Analysis Of The Watch By Elie Wiesel

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Imagine losing everything that you once had, your friends, family, all of your possessions, and everything else that once belonged to you. This is what happened to Elie Wiesel when his family was taken from him during the Holocaust. Wiesel lived in a small religious town. He was sent to Auschwitz and then sent to Buchenwald for his religion (Jewish). A little while after the war, he moved to France and then to the United States to become a professor at Boston University. Before he was ever sent to any concentration camps, he buried his watch at his old house in Sighet, Romania. Later, after the war he went back and unburied his watch, but then ended up leaving it there because he felt like a thief. He hoped that somebody would find it and then it would force them to recall the past. In “The Watch” by Elie Wiesel, he walks away from his watch to forget about the past and move on. He also moves on to forgive what others have done to him. The final thing that he does in this story is he reburries his watch to show others we should remember/not forget the past. Wiesel shows through the protagonists’ forgiveness, leaving his watch, and moving on to show that it’s you should forgive, but not forget what has happened to you.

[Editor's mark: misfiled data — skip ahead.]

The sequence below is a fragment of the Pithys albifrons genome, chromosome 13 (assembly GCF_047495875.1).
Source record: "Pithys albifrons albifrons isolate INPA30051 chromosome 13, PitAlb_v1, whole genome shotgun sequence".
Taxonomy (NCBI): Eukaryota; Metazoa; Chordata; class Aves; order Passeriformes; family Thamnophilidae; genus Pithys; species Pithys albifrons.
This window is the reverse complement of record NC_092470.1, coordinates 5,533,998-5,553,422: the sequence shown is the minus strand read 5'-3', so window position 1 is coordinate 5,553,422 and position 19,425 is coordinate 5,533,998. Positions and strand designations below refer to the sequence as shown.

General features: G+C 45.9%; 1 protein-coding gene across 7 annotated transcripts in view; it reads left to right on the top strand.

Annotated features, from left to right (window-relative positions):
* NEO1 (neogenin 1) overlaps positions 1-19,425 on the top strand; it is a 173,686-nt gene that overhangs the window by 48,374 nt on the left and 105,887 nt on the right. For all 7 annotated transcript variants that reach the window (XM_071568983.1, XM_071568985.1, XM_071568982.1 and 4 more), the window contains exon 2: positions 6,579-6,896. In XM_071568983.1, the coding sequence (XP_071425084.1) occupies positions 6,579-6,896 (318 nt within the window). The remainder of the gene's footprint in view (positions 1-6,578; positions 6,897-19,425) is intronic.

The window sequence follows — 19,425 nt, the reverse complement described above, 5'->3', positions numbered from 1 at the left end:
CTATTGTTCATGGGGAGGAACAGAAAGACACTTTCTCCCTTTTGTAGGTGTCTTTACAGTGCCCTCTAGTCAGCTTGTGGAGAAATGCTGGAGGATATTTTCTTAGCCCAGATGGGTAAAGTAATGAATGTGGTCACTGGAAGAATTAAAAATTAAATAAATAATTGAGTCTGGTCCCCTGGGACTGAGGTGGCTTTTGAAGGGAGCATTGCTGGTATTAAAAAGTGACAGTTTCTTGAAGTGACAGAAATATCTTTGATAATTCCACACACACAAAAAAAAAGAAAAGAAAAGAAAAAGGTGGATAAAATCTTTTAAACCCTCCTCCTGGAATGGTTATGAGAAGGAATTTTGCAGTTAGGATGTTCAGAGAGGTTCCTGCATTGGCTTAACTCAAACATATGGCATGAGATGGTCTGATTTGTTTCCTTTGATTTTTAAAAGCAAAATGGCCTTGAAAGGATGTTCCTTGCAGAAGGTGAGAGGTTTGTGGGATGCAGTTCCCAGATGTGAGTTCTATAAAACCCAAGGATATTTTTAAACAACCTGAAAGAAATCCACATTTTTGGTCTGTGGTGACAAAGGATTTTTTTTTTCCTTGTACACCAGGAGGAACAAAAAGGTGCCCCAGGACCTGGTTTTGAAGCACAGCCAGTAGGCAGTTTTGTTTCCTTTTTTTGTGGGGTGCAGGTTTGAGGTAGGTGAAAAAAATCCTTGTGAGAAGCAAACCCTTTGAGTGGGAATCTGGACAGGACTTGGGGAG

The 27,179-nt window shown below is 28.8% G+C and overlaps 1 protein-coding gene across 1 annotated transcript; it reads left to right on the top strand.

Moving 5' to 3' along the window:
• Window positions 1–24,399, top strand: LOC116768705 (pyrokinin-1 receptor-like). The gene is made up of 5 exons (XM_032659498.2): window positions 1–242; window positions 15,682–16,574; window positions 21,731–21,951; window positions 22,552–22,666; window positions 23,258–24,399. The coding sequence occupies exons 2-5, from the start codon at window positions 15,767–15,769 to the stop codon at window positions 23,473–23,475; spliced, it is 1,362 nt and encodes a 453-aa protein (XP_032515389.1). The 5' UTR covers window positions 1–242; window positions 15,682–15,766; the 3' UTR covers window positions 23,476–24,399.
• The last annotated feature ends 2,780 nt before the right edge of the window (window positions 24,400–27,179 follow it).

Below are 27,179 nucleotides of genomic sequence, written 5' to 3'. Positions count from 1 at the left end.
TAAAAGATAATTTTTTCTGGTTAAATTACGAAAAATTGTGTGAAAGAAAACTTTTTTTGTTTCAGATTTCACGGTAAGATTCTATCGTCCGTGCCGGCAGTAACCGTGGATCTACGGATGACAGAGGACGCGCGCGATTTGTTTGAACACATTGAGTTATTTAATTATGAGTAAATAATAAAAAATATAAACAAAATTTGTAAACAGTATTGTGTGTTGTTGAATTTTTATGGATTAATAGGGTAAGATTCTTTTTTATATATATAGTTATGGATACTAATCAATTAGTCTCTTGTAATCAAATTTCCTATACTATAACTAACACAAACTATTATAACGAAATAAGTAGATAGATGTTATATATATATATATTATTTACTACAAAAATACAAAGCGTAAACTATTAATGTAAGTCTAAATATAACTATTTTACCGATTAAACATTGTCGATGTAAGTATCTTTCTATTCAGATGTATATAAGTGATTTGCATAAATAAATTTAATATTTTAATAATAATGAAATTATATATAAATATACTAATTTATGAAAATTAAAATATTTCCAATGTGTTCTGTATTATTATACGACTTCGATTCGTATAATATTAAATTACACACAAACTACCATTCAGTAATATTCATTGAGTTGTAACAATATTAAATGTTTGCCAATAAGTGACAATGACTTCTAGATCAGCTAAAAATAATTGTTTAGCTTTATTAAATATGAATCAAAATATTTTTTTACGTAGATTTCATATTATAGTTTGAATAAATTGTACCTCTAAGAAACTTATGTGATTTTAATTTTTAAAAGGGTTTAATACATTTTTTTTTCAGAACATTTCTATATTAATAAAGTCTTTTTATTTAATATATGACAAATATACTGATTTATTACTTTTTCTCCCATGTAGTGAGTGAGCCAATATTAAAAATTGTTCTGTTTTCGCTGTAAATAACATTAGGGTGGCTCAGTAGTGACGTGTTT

In the story “The Watch” the main character decides to walk away from his watch to forget about the past and move on. In the story he states, “I turn around, retrace my steps… Holding my breath, my eyes refusing to cry, I place the watch back into its box,
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